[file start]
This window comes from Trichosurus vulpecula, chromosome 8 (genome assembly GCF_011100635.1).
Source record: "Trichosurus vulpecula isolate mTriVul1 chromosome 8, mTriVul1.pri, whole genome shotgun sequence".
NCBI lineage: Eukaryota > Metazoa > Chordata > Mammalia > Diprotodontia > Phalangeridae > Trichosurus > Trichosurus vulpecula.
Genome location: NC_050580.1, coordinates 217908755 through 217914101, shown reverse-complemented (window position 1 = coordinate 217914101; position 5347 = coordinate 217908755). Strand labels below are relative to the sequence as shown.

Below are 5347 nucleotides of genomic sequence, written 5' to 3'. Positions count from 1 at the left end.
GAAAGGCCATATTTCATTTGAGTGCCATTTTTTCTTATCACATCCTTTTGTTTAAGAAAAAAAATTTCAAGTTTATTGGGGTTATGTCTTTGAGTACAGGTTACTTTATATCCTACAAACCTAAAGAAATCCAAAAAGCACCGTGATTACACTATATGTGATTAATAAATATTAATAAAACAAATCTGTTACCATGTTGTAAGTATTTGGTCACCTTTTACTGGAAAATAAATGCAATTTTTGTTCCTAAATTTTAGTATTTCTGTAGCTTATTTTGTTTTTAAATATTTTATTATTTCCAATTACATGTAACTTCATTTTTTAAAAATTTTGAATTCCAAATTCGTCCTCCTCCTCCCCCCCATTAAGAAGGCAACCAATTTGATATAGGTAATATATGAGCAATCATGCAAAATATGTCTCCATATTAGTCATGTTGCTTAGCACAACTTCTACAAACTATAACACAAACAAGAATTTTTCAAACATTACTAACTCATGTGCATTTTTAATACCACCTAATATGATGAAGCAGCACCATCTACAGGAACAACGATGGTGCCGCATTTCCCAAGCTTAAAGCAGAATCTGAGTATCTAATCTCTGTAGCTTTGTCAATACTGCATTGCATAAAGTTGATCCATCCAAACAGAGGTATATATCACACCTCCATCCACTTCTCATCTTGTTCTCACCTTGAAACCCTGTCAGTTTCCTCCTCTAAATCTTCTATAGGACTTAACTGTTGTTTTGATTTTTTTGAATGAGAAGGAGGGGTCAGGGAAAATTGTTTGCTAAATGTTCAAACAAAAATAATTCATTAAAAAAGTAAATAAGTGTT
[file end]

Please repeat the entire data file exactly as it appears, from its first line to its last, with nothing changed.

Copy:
This window comes from Trichosurus vulpecula, chromosome 8 (genome assembly GCF_011100635.1).
Source record: "Trichosurus vulpecula isolate mTriVul1 chromosome 8, mTriVul1.pri, whole genome shotgun sequence".
NCBI lineage: Eukaryota > Metazoa > Chordata > Mammalia > Diprotodontia > Phalangeridae > Trichosurus > Trichosurus vulpecula.
Genome location: NC_050580.1, coordinates 217908755 through 217914101, shown reverse-complemented (window position 1 = coordinate 217914101; position 5347 = coordinate 217908755). Strand labels below are relative to the sequence as shown.

Below are 5347 nucleotides of genomic sequence, written 5' to 3'. Positions count from 1 at the left end.
GAAAGGCCATATTTCATTTGAGTGCCATTTTTTCTTATCACATCCTTTTGTTTAAGAAAAAAAATTTCAAGTTTATTGGGGTTATGTCTTTGAGTACAGGTTACTTTATATCCTACAAACCTAAAGAAATCCAAAAAGCACCGTGATTACACTATATGTGATTAATAAATATTAATAAAACAAATCTGTTACCATGTTGTAAGTATTTGGTCACCTTTTACTGGAAAATAAATGCAATTTTTGTTCCTAAATTTTAGTATTTCTGTAGCTTATTTTGTTTTTAAATATTTTATTATTTCCAATTACATGTAACTTCATTTTTTAAAAATTTTGAATTCCAAATTCGTCCTCCTCCTCCCCCCCATTAAGAAGGCAACCAATTTGATATAGGTAATATATGAGCAATCATGCAAAATATGTCTCCATATTAGTCATGTTGCTTAGCACAACTTCTACAAACTATAACACAAACAAGAATTTTTCAAACATTACTAACTCATGTGCATTTTTAATACCACCTAATATGATGAAGCAGCACCATCTACAGGAACAACGATGGTGCCGCATTTCCCAAGCTTAAAGCAGAATCTGAGTATCTAATCTCTGTAGCTTTGTCAATACTGCATTGCATAAAGTTGATCCATCCAAACAGAGGTATATATCACACCTCCATCCACTTCTCATCTTGTTCTCACCTTGAAACCCTGTCAGTTTCCTCCTCTAAATCTTCTATAGGACTTAACTGTTGTTTTGATTTTTTTGAATGAGAAGGAGGGGTCAGGGAAAATTGTTTGCTAAATGTTCAAACAAAAATAATTCATTAAAAAAGTAAATAAGTGTT